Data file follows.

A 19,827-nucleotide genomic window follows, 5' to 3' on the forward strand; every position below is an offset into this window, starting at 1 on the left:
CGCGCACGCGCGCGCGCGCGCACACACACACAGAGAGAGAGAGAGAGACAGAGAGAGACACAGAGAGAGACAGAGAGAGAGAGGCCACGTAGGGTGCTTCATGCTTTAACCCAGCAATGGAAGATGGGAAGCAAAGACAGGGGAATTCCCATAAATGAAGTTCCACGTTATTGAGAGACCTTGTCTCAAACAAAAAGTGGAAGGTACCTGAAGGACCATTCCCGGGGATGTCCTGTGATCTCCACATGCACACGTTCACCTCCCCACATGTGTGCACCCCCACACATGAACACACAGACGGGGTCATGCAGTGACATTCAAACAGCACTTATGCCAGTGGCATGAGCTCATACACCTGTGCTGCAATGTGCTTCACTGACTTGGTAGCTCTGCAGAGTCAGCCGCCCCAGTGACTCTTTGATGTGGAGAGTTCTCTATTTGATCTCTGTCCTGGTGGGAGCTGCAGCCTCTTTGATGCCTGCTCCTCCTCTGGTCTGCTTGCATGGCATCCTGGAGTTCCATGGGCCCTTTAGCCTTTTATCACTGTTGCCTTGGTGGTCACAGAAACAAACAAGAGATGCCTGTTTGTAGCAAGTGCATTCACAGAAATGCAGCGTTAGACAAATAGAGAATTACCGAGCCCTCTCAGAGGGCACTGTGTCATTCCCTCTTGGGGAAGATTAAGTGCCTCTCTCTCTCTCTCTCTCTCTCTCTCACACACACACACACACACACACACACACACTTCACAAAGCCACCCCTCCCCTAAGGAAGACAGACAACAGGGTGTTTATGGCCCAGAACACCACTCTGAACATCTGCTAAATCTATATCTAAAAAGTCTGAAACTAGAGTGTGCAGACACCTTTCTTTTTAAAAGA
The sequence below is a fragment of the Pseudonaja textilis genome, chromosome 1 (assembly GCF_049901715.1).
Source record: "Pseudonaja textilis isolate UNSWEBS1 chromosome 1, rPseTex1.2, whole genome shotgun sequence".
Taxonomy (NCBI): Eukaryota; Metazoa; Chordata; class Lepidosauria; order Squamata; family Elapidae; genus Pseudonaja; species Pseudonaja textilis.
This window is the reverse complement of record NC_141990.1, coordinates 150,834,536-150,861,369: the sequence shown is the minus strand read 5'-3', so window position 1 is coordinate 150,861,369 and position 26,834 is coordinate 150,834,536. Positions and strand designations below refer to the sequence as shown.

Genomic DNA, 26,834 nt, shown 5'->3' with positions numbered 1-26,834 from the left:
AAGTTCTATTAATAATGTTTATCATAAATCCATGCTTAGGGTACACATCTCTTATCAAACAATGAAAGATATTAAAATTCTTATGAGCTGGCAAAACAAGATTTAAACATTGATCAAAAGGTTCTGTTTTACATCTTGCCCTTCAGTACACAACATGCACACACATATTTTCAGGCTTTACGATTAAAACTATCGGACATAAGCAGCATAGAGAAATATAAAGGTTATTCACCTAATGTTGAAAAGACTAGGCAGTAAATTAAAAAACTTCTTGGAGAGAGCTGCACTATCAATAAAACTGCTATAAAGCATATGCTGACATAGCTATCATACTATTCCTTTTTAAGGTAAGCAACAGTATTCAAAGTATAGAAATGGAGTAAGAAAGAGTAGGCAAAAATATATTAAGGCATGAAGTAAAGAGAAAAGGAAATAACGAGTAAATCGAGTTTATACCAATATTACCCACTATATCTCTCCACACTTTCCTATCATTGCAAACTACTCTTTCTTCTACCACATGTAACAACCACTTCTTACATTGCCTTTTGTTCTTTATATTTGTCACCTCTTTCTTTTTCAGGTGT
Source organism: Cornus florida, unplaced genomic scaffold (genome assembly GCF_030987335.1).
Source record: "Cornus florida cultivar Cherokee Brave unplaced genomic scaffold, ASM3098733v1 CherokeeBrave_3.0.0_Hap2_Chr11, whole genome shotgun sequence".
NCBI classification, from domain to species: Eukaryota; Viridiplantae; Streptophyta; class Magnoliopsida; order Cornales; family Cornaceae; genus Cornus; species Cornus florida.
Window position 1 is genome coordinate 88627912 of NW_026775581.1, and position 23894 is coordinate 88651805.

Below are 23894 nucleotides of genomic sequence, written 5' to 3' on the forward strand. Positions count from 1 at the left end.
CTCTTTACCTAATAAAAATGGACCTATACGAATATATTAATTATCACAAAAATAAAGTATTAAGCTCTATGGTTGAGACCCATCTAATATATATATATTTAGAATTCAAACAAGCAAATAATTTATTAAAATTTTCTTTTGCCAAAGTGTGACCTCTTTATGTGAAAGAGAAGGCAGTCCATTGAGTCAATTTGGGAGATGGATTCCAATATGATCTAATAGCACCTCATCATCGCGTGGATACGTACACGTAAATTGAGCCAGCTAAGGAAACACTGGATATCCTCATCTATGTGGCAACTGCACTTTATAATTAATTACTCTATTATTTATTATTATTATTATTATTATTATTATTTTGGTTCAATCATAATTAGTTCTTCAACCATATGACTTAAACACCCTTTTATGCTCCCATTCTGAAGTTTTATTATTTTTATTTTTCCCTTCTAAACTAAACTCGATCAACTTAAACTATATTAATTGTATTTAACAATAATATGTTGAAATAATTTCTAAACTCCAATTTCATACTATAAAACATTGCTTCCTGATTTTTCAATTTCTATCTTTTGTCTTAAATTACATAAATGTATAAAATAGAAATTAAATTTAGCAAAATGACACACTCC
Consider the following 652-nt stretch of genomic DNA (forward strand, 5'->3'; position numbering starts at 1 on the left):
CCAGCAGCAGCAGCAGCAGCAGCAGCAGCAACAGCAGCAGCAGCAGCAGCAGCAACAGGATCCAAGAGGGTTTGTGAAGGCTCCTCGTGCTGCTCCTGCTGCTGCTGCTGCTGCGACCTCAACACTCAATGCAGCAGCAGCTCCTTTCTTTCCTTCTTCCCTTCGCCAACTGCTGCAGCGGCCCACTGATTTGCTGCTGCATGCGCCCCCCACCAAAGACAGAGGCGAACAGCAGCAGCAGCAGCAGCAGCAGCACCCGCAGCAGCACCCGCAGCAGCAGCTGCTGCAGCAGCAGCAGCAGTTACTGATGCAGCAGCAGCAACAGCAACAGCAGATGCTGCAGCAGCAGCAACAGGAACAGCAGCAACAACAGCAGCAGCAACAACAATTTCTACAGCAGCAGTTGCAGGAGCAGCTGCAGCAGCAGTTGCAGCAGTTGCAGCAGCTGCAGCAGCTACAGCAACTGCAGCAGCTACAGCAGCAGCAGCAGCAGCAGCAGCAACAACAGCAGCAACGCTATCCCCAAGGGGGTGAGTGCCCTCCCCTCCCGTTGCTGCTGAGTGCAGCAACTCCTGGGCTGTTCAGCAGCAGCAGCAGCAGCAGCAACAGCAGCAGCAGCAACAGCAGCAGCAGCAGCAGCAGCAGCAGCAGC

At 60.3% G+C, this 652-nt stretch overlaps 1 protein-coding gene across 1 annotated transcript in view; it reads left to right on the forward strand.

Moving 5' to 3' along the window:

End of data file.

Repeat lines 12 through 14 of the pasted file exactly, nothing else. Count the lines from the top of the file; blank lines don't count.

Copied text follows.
Window position 1 is genome coordinate 88627912 of NW_026775581.1, and position 23894 is coordinate 88651805.

Below are 23894 nucleotides of genomic sequence, written 5' to 3' on the forward strand. Positions count from 1 at the left end.
CTCTTTACCTAATAAAAATGGACCTATACGAATATATTAATTATCACAAAAATAAAGTATTAAGCTCTATGGTTGAGACCCATCTAATATATATATATTTAGAATTCAAACAAGCAAATAATTTATTAAAATTTTCTTTTGCCAAAGTGTGACCTCTTTATGTGAAAGAGAAGGCAGTCCATTGAGTCAATTTGGGAGATGGATTCCAATATGATCTAATAGCACCTCATCATCGCGTGGATACGTACACGTAAATTGAGCCAGCTAAGGAAACACTGGATATCCTCATCTATGTGGCAACTGCACTTTATAATTAATTACTCTATTATTTATTATTATTATTATTATTATTATTATTTTGGTTCAATCATAATTAGTTCTTCAACCATATGACTTAAACACCCTTTTATGCTCCCATTCTGAAGTTTTATTATTTTTATTTTTCCCTTCTAAACTAAACTCGATCAACTTAAACTATATTAATTGTATTTAACAATAATATGTTGAAATAATTTCTAAACTCCAATTTCATACTATAAAACATTGCTTCCTGATTTTTCAATTTCTATCTTTTGTCTTAAATTACATAAATGTATAAAATAGAAATTAAATTTAGCAAAATGACACACTCC